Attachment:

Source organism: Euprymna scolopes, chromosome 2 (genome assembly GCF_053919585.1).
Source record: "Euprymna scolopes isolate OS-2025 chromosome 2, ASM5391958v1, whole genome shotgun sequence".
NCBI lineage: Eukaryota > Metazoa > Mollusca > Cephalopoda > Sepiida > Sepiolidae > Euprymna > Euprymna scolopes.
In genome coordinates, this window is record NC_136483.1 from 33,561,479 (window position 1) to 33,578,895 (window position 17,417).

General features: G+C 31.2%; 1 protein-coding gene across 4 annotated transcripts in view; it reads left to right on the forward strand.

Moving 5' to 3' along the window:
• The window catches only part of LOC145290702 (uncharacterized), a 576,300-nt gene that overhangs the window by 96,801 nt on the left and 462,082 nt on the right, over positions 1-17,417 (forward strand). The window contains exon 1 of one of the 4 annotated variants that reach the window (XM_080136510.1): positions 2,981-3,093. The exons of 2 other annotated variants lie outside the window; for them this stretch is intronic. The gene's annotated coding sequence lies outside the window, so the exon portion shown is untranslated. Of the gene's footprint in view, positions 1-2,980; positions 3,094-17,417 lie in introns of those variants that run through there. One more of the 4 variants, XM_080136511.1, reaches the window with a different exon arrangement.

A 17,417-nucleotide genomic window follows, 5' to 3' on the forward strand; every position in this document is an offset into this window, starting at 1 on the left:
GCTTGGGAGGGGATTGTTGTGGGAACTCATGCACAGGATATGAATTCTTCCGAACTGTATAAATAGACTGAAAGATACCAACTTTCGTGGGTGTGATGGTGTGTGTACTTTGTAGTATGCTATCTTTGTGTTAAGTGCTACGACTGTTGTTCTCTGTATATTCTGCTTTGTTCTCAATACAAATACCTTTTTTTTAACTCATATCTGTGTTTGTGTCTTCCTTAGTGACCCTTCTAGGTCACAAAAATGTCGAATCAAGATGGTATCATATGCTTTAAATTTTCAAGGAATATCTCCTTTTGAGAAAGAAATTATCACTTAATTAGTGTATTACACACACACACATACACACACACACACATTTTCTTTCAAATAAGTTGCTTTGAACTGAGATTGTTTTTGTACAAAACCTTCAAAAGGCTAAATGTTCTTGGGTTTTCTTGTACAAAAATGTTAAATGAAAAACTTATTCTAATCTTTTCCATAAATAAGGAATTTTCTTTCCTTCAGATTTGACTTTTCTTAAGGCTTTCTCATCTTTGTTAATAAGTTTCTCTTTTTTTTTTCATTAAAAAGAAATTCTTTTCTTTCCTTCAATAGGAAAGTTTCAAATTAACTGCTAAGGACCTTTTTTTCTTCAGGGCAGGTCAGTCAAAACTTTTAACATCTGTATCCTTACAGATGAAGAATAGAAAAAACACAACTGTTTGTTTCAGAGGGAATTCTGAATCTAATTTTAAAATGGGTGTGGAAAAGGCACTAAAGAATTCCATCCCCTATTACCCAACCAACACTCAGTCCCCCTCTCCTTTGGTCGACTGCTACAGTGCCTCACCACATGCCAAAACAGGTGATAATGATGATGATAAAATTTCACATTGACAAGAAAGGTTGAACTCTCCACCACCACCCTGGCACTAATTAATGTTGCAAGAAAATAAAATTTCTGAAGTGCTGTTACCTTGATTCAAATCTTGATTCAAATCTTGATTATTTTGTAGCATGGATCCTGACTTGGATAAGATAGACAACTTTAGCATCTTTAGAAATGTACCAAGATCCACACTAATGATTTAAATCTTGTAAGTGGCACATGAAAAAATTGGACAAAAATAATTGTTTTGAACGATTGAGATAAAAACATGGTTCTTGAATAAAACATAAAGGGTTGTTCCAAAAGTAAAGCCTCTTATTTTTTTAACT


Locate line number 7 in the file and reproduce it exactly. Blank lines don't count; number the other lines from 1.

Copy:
• The window catches only part of LOC145290702 (uncharacterized), a 576,300-nt gene that overhangs the window by 96,801 nt on the left and 462,082 nt on the right, over positions 1-17,417 (forward strand). The window contains exon 1 of one of the 4 annotated variants that reach the window (XM_080136510.1): positions 2,981-3,093. The exons of 2 other annotated variants lie outside the window; for them this stretch is intronic. The gene's annotated coding sequence lies outside the window, so the exon portion shown is untranslated. Of the gene's footprint in view, positions 1-2,980; positions 3,094-17,417 lie in introns of those variants that run through there. One more of the 4 variants, XM_080136511.1, reaches the window with a different exon arrangement.